Sunday, January 1, 2012

A Guide To Recognizing Your Saints (2006)

Who Gave This The Green Light?

- Written and directed by Dito Montiel (adapted from his book), A Guide To Recognizing Your Saints (2006) is a story about none other than Dito Montiel - and what an uninteresting story it is.

In the present day, Dito's father has fallen ill, causing Dito to go back to his hometown of Queens, New York. On his journey back home, he revisits old memories of growing up in the mid-1980s, why he left and why he has not exactly thrilled about coming home. Unfortunately nothing in Dito's life is remotely interesting and nothing happening on screen is worth caring about. Dito gets into some teen trouble, gets a girlfriend, gets into fights with his father and ultimately gets the false impression that it would make a good film. Well, thanks, but it does not since complete dysfunction does not automatically equal a good story.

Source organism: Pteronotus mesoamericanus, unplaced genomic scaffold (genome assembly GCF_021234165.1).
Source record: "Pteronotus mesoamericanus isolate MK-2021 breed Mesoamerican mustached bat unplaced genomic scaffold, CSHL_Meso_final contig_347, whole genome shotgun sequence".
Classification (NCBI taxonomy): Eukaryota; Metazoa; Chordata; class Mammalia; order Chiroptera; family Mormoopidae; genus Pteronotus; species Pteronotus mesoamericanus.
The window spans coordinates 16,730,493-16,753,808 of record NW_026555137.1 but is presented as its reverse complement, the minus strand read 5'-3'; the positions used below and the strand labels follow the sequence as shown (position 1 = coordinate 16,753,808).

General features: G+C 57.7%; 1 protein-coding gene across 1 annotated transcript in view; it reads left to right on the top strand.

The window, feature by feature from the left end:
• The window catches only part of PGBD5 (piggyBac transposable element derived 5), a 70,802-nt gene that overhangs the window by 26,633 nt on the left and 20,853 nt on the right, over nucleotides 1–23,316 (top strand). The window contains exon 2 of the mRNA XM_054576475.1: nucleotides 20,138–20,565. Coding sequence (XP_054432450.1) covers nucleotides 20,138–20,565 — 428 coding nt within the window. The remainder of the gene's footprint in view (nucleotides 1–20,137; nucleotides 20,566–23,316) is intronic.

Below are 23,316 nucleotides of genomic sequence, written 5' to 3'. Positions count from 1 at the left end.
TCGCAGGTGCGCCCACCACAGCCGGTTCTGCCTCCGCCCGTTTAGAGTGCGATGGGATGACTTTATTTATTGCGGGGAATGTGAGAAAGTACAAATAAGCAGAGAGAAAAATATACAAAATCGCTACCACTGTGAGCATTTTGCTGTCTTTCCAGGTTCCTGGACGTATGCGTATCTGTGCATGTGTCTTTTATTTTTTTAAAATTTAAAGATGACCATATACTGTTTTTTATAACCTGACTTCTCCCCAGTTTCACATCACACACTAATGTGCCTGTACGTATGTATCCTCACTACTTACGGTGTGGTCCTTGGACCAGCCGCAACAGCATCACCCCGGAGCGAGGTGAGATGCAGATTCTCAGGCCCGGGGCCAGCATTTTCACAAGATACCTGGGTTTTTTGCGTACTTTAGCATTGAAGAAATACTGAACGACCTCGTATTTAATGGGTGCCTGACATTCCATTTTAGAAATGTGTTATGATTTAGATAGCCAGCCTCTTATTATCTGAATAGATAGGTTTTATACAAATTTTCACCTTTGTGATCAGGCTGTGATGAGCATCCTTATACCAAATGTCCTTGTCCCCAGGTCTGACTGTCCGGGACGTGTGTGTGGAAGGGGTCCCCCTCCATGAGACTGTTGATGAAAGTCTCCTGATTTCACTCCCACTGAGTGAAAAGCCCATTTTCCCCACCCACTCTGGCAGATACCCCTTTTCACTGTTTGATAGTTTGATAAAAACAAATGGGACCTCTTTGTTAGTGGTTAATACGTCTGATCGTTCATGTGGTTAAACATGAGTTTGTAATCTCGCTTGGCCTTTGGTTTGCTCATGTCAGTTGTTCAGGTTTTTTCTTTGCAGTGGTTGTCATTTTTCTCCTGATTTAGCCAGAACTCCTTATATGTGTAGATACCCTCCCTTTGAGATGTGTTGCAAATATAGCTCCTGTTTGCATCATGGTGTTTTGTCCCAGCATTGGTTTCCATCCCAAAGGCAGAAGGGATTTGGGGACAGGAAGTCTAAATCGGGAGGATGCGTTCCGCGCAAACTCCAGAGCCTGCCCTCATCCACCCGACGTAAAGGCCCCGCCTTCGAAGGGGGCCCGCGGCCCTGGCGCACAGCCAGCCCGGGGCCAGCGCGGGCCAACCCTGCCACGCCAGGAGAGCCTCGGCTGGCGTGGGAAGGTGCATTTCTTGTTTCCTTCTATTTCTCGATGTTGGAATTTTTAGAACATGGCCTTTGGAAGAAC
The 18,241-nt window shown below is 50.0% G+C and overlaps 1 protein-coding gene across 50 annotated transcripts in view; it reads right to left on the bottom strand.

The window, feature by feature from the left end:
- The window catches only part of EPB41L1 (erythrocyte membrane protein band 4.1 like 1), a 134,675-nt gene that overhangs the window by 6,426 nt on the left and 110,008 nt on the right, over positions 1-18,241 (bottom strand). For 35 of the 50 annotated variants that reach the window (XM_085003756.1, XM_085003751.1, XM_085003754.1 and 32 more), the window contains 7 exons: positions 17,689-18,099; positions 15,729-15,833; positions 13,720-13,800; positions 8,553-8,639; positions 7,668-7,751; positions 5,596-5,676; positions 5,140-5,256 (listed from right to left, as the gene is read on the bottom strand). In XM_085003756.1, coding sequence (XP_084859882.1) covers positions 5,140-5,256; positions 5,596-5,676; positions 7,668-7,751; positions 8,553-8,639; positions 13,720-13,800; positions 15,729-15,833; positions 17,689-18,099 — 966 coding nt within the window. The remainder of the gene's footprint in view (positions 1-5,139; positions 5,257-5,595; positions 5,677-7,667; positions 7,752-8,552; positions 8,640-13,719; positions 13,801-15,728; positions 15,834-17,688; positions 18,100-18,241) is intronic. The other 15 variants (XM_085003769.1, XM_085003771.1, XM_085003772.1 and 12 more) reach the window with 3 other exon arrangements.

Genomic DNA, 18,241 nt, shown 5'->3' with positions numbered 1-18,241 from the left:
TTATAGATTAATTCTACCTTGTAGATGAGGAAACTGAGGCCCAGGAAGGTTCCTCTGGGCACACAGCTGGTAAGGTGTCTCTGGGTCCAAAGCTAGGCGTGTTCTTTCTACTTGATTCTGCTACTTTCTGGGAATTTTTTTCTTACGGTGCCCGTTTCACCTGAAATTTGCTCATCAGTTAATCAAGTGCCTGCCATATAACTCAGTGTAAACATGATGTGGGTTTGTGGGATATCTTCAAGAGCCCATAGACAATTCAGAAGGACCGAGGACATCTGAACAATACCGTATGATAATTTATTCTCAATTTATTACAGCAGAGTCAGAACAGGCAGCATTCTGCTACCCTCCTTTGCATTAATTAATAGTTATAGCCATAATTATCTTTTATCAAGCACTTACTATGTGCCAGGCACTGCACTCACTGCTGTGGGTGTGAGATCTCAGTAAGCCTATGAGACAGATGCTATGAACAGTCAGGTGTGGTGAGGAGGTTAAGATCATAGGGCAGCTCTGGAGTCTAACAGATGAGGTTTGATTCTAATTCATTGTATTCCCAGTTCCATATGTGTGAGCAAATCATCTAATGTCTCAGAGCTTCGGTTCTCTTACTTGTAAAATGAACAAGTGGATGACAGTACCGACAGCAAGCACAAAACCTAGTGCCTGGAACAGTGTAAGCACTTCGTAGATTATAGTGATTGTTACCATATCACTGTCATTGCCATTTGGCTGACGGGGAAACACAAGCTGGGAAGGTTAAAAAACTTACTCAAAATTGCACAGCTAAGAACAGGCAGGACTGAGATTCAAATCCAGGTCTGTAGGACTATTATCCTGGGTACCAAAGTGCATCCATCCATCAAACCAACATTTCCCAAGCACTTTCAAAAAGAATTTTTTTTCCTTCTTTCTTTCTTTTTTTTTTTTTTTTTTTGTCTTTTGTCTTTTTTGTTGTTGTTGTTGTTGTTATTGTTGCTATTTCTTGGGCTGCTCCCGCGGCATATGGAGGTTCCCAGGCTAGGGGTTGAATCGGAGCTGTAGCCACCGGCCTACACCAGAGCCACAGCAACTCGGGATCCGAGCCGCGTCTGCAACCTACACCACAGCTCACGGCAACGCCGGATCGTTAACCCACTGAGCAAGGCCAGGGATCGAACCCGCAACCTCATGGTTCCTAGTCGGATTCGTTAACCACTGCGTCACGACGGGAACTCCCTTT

Unfortunately, the list of problems does not end here. A Guide To Recognizing Your Saints is shot in a way that is just as uninteresting as its progression of events. Shot through a third person hand-held viewing, we as the audience gets a window into Dito's life that has been done to death as of late.

The performances found in the film are also hit and miss - missing mostly. Since Robert Downey Jr. receives top billing in this film, it is only natural to think that he has the largest amount of screen time. Well, wrong! While Robert Downey Jr. does well with what little screen time he has as the grown-up Dito, A Guide To Recognizing Your Saints is very much a Shia Lebouf film, as Lebouf plays the featured young Dito. The problem with that is, not only does he not begin to resemble a young Robert Downey Jr., Shia Lebouf is not a very good actor at all. The film features some good performances from Downey Jr, Melonie Diaz and Chazz Palminteri; but, for the most part, the performances found in the film are of poor quality. When the film does not feature actors who are doing a mediocre job, like Dianne Wiest and Shia LaBeouf, it is filled with actors who are just horrible in their roles like Julia Garro and especially Channing Tatum, who is absolutely painful to watch.

By and large, A Guide To Recognizing Your Saints is not made up of anything special. I would suggest avoiding this film like one avoids a life on the streets.

CBC Rating: 3/10

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